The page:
With Mother’s Day coming up, I’ve been thinking a lot about the moms I know. The proverb says, “It takes a village to raise a child,” and I believe that’s true, but I also know it has taken a village to raise this mom.
The mothers who came before me and welcomed me into motherhood are the strongest and most beautiful women I know. I am overwhelmed by the love and wisdom they’ve provided me on my journey. This is my love letter to them.
The moms I shared pregnancies with, while we bonded over growing bellies, pregnancy symptoms, and swapping notes on what to expect. One of my favorite things is watching our babies grow together, even miles and states away from each other.
The mom who laughed with me as science and statistics failed my ever so calculated life plan; and assured me that I’d be the best mom I could be, I just needed a new, flexible plan.
The mom who I called in a panic because I failed the first glucose test and was terrified for what that meant. Her gentle voice assured me that whatever the outcome of the second test, I was in good hands and would be given a plan for care.
The mom who heard the terror in my voice when Lucas wasn’t kicking in my belly, and told me to come into the hospital. She was the head nurse, and after finding Lucas’s heart beat, and seeing his lack of movement was irregular, promised me she’d make him “dance.” She stayed with me for over 11 hours, brining me juice and telling me stories of her twin boys to keep me calm. Lucas arrived, healthy as can be, 5 hours after her shift ended.
The mom who showed up with a box of my favorite donuts to celebrate me graduating from complete bed rest, to being able to sit up on my couch. Those were the best donuts I’ve ever eaten in my life, hands down.
The mom I called when I woke up at 37 weeks, six weeks into bed rest, because I couldn’t be sure if my water broke or I wet the bed. My water was broken for me with Lucas, so I didn’t know what a spontaneous break felt like, and we both laughed because I’d obviously not wet the bed and we celebrated the end of my prodromal labor.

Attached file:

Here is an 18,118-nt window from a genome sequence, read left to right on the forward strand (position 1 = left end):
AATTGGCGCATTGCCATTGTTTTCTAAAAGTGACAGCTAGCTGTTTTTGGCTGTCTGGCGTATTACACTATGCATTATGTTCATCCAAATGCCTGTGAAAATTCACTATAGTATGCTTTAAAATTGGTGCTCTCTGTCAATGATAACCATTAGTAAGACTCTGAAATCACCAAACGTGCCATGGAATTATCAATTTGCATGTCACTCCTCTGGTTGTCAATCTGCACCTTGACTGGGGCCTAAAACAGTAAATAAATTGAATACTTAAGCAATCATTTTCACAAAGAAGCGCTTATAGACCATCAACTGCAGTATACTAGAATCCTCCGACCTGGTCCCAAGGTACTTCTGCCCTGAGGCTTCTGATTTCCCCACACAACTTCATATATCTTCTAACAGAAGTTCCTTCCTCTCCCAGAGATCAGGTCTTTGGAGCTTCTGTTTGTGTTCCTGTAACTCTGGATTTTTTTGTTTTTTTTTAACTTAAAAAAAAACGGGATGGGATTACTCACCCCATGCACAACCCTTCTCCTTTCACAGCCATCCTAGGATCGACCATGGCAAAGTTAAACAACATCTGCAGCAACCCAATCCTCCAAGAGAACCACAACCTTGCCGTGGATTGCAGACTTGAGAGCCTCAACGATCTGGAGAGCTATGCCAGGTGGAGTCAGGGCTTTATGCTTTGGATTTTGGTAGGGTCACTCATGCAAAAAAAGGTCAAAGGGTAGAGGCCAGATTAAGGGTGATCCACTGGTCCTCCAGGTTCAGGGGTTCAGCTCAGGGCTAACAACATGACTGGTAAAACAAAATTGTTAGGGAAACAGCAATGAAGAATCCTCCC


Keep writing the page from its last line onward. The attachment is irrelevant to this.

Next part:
The moms who reassured me when I returned to work after Lucas was born, who uplifted my heart with sweet messages of understanding, offering hugs and tissues when I cried, and assured me I was doing the best thing for my family. And then when I decided to leave a career I loved, reassured me that I was doing the best thing for my family.
The moms who have lost their babies, either those they’ve raised for a few minutes, hours, days or years. The moms who never got to meet their babies. The moms who pray over their babies to regain their health. The moms who mother babies born from their heart, if not from their womb. The moms who enter motherhood through marriage or partnership and love fiercely, even when unappreciated. The moms who mother with titles of Aunt, Auntie or Tia.
The new moms. The seasoned moms. The single moms. The military moms. The warrior moms. The Pinterest moms. The hot-mess moms. The crunchy moms. The working moms. The stay at home moms. The moms who love their babies more than life itself. They’ve all raised me.
And then there is the mom who I owe everything to; my momma. She raised her two boys and this girl alone, on a shoe string budget that fed us, clothed us and sheltered us. Even more than that, her love has blanketed us in its protection long after we have grown. She taught me to stand on my own two feet, and taught me to fly towards my goals. She introduced me to the man of my dreams, and she walked me down the aisle to marry him. She is the ultimate grandma, or Tudy as her grandbabies call her. She held my hand (and leg) as I brought my two babies into this world, tears rushing down her cheeks as they took their first breath. She is everything I know about generosity and unconditional love. I love you, momma, thank you for being mine.
Happy Mother’s Day, moms!